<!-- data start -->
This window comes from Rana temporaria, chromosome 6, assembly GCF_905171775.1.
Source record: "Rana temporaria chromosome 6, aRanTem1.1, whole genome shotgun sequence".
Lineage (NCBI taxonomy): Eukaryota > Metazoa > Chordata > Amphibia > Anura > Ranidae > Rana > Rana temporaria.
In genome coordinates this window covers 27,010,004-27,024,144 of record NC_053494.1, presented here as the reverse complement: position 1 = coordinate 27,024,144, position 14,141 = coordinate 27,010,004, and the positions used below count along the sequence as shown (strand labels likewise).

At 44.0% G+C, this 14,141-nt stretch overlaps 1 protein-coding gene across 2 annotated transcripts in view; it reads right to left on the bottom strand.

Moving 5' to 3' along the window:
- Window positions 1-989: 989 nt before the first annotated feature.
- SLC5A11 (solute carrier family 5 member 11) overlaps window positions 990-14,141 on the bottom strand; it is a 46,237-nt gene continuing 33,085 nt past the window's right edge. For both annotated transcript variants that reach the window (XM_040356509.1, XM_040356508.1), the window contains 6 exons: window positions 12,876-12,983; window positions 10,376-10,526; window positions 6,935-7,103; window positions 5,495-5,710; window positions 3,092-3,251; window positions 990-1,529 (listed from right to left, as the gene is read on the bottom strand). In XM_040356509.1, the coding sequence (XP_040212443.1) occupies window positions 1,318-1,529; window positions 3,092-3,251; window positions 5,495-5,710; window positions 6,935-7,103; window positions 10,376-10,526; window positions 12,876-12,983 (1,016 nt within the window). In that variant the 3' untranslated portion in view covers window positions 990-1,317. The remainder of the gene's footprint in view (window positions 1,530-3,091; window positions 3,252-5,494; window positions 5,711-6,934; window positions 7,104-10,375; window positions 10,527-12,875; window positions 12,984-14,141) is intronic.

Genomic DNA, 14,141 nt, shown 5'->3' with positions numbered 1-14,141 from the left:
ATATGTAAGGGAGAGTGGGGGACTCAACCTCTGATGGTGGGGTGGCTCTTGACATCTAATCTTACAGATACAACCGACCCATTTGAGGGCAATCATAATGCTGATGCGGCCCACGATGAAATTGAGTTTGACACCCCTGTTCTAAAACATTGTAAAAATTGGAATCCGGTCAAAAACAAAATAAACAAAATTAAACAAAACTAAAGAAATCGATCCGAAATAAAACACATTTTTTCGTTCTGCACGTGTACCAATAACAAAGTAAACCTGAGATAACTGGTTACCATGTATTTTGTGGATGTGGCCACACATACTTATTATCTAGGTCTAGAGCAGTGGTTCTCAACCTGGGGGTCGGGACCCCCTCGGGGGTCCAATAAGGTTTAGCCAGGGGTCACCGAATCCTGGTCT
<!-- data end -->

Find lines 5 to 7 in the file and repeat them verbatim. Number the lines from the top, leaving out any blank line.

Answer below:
At 44.0% G+C, this 14,141-nt stretch overlaps 1 protein-coding gene across 2 annotated transcripts in view; it reads right to left on the bottom strand.

Moving 5' to 3' along the window:
- Window positions 1-989: 989 nt before the first annotated feature.